What is Europe?

I self-define as a European Jew.  Like many Jews, my ancestry spans the length and breadth of Europe, from Spain and Holland to Austria, to the UK. My Jewish friends have family from Germany, Poland, the Ukraine, Russia, Hungary, the Czech Republic, Portugal and the Balkans. Our Jewish family histories, rather than being national and local histories are frequently transnational spanning the whole continent.

Historically, Jews transnational European connections have been integral to Jewish communal life. Jews were often associated with their trading links, with the transnational links fostered by the dispersion of Jewish families and communities being used to provide links for trade and the transportation of goods. In early modern Europe, Jewish communities provided the links between the great trading hubs of Amsterdam, Antwerp and Venice.

They facilitated the spread of ideas, culture, food and languages across the continent Jews. Jewish or people of Jewish origin played a vital role in the spread of Enlightenment ideas across the continent, whether it be through the writings of philosopher such as Moses Mendelsohn or Karl Marx or the participation of Jewish communities in the great enlightenment revolutions, such as the Hungary revolution of 1848.   The shared identities and ideas that have formed the basis of the European experiment were pioneered by European Jewish communities.

Jewish European links and identities have often served as a sanctuary from anti-Semitism. A cursory glance at the history of Europe will show that Jews have been expelled or forced to run from almost every country or city within Europe. In these incidences we have sort refugee across Europe. When Jews were expelled from Spain and Portugal many sort refuge in Holland. When we were expelled from Frankfurt we sort refuge in Hamburg. We ran from the pogroms in Poland and Russia and we settled in Germany.  Many of those that could run from the holocaust ended up in Britain. The transnational European nature of the Jewish community has for centuries offered a safe place for Jews where the country they were living in became unsafe.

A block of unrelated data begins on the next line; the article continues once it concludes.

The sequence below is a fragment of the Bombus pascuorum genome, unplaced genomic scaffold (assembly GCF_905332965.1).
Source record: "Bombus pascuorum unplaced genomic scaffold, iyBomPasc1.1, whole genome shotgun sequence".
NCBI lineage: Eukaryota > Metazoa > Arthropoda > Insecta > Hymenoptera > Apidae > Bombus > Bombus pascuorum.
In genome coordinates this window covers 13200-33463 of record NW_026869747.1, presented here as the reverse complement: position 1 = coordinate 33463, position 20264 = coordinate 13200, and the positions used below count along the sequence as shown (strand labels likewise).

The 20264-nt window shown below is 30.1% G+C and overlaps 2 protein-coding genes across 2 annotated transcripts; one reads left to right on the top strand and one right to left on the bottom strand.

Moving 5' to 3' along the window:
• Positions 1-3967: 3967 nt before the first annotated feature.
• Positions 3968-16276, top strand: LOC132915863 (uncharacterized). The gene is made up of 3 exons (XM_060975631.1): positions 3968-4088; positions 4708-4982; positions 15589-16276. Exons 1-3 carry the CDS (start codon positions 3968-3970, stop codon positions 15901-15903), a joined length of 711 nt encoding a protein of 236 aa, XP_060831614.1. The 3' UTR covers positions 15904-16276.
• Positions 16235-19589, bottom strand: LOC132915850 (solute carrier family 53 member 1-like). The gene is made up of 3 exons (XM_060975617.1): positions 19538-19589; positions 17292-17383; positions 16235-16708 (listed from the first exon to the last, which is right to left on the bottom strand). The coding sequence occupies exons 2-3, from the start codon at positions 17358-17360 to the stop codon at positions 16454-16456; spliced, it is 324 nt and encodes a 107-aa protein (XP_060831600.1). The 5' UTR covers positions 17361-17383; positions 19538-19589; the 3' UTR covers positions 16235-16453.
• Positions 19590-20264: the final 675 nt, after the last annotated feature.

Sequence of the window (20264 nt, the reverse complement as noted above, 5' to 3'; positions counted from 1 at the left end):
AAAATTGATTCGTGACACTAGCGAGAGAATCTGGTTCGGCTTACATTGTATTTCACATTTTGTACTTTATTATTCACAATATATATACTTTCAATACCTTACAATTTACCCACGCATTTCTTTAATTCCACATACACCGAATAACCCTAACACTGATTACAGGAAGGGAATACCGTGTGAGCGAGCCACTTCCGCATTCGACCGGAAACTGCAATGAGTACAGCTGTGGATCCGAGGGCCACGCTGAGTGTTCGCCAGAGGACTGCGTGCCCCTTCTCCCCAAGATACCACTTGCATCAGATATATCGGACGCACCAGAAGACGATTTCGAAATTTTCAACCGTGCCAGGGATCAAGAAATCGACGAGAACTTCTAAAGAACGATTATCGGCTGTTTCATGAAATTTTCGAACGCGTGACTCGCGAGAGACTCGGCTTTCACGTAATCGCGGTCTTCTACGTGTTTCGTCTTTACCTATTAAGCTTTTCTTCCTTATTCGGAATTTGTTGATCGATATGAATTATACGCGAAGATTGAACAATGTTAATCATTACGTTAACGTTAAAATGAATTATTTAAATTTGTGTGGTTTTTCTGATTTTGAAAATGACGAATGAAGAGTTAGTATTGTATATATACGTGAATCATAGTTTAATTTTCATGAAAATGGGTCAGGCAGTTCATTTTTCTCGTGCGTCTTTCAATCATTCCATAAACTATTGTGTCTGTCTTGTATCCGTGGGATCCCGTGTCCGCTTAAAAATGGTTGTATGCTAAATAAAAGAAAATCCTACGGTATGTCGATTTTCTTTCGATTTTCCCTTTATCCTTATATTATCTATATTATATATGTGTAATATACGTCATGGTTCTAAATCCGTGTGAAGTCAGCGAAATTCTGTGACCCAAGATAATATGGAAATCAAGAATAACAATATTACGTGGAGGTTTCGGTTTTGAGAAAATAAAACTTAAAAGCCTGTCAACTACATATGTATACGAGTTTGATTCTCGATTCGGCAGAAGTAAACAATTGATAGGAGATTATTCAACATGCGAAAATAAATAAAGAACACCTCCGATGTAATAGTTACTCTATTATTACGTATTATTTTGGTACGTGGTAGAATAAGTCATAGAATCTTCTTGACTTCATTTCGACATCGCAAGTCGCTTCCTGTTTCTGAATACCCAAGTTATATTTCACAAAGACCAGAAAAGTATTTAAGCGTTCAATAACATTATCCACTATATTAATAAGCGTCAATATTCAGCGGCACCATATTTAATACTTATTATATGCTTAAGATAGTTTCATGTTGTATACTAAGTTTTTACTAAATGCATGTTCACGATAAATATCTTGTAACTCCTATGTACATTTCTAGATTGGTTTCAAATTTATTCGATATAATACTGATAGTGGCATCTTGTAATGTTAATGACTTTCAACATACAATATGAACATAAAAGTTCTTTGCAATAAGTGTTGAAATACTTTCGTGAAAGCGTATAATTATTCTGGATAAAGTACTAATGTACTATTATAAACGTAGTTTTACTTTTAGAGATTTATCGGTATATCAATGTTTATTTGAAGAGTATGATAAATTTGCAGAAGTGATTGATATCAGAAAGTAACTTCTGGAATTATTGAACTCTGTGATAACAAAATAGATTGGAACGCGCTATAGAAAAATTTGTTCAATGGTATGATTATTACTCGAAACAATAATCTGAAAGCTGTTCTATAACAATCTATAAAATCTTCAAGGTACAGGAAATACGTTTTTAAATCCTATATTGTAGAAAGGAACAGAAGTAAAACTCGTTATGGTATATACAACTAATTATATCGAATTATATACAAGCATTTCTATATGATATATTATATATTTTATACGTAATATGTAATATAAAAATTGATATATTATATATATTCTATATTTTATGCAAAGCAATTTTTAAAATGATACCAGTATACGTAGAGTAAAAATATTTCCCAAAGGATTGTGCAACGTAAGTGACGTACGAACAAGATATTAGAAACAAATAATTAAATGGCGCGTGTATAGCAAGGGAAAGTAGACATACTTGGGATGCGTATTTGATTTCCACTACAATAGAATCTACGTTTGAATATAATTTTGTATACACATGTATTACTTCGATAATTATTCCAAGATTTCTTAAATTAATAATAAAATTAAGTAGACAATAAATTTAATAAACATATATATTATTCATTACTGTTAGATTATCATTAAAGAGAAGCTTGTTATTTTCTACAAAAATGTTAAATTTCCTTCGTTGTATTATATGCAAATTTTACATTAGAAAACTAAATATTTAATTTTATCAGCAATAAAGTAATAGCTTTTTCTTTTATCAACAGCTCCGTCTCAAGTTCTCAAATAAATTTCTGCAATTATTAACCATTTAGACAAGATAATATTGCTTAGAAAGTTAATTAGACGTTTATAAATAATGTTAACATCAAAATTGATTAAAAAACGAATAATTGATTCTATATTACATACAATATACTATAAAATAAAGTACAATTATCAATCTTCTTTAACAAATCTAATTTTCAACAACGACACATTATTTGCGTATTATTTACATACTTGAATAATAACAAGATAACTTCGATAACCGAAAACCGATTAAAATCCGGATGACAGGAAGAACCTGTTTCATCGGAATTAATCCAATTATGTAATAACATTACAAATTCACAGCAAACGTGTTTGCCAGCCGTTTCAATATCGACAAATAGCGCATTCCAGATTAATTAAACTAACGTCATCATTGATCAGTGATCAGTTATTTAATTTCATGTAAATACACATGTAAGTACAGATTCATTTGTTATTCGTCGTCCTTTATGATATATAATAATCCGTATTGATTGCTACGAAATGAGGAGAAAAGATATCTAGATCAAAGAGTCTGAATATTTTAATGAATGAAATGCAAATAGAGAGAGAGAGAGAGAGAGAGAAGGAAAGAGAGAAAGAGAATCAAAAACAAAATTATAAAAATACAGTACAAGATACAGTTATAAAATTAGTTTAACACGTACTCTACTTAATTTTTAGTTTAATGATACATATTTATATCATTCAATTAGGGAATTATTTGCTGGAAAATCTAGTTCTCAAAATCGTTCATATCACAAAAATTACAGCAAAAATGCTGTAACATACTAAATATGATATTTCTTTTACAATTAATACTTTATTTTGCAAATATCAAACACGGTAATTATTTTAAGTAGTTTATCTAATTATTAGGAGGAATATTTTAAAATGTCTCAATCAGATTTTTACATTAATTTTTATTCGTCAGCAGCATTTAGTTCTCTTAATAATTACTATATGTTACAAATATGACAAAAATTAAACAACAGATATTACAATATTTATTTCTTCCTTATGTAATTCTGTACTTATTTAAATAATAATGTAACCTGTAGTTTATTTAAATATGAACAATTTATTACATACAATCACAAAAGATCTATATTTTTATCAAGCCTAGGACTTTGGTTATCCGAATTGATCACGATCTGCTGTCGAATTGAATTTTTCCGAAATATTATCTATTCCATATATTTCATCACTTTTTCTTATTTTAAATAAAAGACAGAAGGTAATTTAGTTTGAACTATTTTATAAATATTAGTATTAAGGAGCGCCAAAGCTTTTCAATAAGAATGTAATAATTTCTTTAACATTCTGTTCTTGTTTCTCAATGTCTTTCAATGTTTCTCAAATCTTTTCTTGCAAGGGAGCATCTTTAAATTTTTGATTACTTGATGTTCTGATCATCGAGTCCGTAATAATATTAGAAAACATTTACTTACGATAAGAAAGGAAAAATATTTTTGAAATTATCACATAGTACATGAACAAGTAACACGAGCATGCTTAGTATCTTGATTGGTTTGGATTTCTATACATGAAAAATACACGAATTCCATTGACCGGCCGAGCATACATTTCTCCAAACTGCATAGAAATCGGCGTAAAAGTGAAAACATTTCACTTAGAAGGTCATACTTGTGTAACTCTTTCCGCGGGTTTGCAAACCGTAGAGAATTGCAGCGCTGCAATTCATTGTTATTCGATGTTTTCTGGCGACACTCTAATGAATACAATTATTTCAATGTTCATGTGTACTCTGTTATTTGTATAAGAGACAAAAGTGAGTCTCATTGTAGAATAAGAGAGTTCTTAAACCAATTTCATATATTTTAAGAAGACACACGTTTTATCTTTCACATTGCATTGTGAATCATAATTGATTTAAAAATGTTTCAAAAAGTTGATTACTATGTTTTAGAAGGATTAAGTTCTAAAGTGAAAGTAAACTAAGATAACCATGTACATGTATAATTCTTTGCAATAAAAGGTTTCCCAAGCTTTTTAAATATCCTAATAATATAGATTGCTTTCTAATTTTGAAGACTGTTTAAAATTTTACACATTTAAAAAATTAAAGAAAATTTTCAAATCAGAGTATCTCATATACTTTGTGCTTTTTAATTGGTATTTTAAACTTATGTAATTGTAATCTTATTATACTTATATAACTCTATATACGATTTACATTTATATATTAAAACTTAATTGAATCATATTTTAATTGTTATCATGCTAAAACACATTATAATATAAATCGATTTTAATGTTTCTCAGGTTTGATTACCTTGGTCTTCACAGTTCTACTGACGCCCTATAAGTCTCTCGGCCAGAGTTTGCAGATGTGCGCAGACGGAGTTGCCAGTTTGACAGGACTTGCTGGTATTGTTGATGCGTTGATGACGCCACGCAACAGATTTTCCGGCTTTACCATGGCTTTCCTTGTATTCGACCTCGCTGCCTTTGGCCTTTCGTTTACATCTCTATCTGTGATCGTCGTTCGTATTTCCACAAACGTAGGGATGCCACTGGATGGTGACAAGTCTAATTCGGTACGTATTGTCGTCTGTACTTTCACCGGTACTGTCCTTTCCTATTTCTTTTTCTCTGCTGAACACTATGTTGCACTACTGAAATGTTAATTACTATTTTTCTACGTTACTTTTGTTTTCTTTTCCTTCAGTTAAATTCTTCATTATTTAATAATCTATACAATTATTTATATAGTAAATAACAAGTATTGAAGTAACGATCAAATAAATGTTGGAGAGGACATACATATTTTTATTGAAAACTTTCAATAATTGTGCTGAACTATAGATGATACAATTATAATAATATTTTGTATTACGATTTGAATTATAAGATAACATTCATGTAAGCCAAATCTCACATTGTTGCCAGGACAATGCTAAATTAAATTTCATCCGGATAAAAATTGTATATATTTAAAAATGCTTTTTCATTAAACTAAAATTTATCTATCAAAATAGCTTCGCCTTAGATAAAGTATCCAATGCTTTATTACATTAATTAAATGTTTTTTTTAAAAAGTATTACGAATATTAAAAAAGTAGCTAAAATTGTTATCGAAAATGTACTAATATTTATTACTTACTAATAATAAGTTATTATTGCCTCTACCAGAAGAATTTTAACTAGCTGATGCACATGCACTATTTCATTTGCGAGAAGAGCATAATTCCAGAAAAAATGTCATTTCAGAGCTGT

European Jews have often been excluded from full participation in European national life through anti-Semitism. This was often the result of their fleeting presence in a town, always liable to be evicted by national or local authorities.  Often this was through subtle processes of othering, or discrimination in terms of employment. Sometimes it was less subtle, through clothing rules or Ghettoisation, a process that literally and metaphorically erected walls between Jews and their Christian neighbours. These processes and ideas led many to identify and be identified as citizens of Europe, the source of their income and their protection, rather than of a particular European nation.

In many ways the development of European Jewish identity mirrors the development of the European Union. It was founded after the Second World War, as part of the call, led by Jews, that such a thing should never happen again. It aimed to move past the petty nationalisms that had been exclusive of Jews and had wrecked such destruction over Europe and European Jewry. It sought to build trading links based on trans-national cooperation. The new organisation had human rights courts to extend that protection. Freedom of movement means that if need be European links can be a sanctuary against anti-Semitism, which is a rising force in many European countries.

For me, my Jewish identity is intimately connected with Europe. Jews have been at the forefront of European cooperation and transnational links for centuries and have historically had more investment in them than national solidarities. Jews have taken an active role in European political and social life. As part of this tradition and Liberal Judaism’s tradition of informed decision making we should take our opportunity to shape the future of trans-national European cooperation and make sure we remember to vote (or tell people who are eligible to do so) on the 23rd June.

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